Many of you by now have heard the sad news that Prof. I. Howard Marshall has passed away (1934-2015). Several eulogies have appeared now online, and I would like to add my own appreciation.
I did not know Prof. Marshall very well personally, but I have admired his work from afar for a long time. In fact, when I was originally thinking of doing a Ph.D., I had four professors in mind, though they had all retired (or stopped taking students) by the time I applied to programs: Jimmy Dunn, Graham Stanton, Richard Bauckham, and Howard Marshall.
I do remember the first time I saw Prof. Marshall in person. We were in the “Upper Hexagon” at the Tyndale House and I notice Marshall was sitting in the back corner, not able to see what was going in the front very well. I felt badly for him and nearly offered him my chair – until he turned around and started to play piano as we began the seminar with worship! Later that weekend I recall having dinner at a table with Marshall and he was quiet and very thoughtful. We talked about his New Testament Theology (which had recently been released at the time) and also the fact that he was writing the Romans commentary for the Two Horizons.
I was introduced to Marshall’s work via the Exploring the New Testament textbook. His New Testament Theology is also a work to which I regularly return. Some have mentioned the important work he has done in Luke-Acts – true enough. But I also want to note his outstanding ICC volume on the Pastoral Epistles where he introduced his theory of “allonymity” (an alternative to either “authenticity” or “pseudonymity”). I believe this move by Marshall has opened the way for more evangelicals to consider possibilities other than traditional authenticity for the PE.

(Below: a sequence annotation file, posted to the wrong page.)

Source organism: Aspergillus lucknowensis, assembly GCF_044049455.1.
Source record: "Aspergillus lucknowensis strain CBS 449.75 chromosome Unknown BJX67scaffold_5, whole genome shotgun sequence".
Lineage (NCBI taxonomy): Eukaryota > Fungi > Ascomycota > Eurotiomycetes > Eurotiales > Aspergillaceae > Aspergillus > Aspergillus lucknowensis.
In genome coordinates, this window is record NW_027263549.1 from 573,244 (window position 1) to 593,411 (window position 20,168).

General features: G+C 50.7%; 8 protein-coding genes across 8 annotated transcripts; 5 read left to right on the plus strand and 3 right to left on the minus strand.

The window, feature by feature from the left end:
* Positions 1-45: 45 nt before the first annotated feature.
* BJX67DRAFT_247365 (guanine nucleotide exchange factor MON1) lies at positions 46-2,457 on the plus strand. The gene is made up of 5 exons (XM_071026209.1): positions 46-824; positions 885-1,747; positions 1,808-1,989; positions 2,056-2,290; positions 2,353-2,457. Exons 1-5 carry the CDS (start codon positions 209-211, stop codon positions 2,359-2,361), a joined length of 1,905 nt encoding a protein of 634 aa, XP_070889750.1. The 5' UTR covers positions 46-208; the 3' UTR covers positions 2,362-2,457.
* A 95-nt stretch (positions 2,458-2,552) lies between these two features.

Further, in preparation for my 1-2 Thessalonians commentary, I worked through his 1-2 Thessalonians commentary and, in all honesty, it is at the very top of my list of best theological commentaries on these letters. Mention too should be made of his thoughtful work in The Theology of the Shorter Pauline Letters (Cambridge).
On a more personal level, I have always appreciated how Marshall has supported women in theological education and in ministry. He wrote an essay on the Household Codes in Eph/Col for Discovering Biblical Equality, and he wrote a more autobiographical chapter for How I Changed My Mind about Women in Leadership. In the latter book Marshall, of course, explains his support for women in ministry from his interpretation of Scripture; but he offers this as well: “my experience working with godly women in ministry, teaching, and leadership has been ample confirmation that excluding them from these roles is indefensible” (146).
Marshall also poignantly argues that the nature of what “leadership” means has changed from their time to our time and culture. He posits that nowadays we have turned “leadership” into something essentially independent and executive – one person at the top who makes all the decisions. But Marshall believes things were different in the early church
Much church leadership is (and should be) corporate, and decisions are taken by consensus rather than fiat. In addition, the adoption of the biblical concept of leadership as humble service (both to God and people) without seeking self-aggrandisement and the trappings of office, it seems to me, removes the basis for the objections people may feel to women in leadership and ministry” (147).
Thoughtful. Irenic. Thorough. That was how he was known, and how he will be remembered.
Requiescat in pace, Prof. Howard Marshall.